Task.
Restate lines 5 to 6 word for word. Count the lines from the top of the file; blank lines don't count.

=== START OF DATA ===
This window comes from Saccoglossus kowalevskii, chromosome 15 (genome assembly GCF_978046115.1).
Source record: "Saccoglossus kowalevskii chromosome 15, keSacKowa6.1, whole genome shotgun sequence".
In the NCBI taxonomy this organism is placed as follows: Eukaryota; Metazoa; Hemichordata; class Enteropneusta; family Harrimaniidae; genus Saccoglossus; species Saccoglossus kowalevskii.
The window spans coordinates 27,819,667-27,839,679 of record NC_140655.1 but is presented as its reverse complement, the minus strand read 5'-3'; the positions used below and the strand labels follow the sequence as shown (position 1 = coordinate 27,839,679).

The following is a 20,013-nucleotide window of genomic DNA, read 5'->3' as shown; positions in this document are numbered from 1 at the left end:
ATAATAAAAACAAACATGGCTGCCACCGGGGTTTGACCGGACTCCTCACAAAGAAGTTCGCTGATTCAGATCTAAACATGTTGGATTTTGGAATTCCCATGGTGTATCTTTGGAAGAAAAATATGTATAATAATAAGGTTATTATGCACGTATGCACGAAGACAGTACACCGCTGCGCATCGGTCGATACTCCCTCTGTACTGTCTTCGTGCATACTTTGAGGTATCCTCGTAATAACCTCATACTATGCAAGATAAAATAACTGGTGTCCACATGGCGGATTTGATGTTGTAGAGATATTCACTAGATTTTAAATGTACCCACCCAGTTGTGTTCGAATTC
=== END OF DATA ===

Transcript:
The following is a 20,013-nucleotide window of genomic DNA, read 5'->3' as shown; positions in this document are numbered from 1 at the left end:
ATAATAAAAACAAACATGGCTGCCACCGGGGTTTGACCGGACTCCTCACAAAGAAGTTCGCTGATTCAGATCTAAACATGTTGGATTTTGGAATTCCCATGGTGTATCTTTGGAAGAAAAATATGTATAATAATAAGGTTATTATGCACGTATGCACGAAGACAGTACACCGCTGCGCATCGGTCGATACTCCCTCTGTACTGTCTTCGTGCATACTTTGAGGTATCCTCGTAATAACCTCATACTATGCAAGATAAAATAACTGGTGTCCACATGGCGGATTTGATGTTGTAGAGATATTCACTAGATTTTAAATGTACCCACCCAGTTGTGTTCGAATTC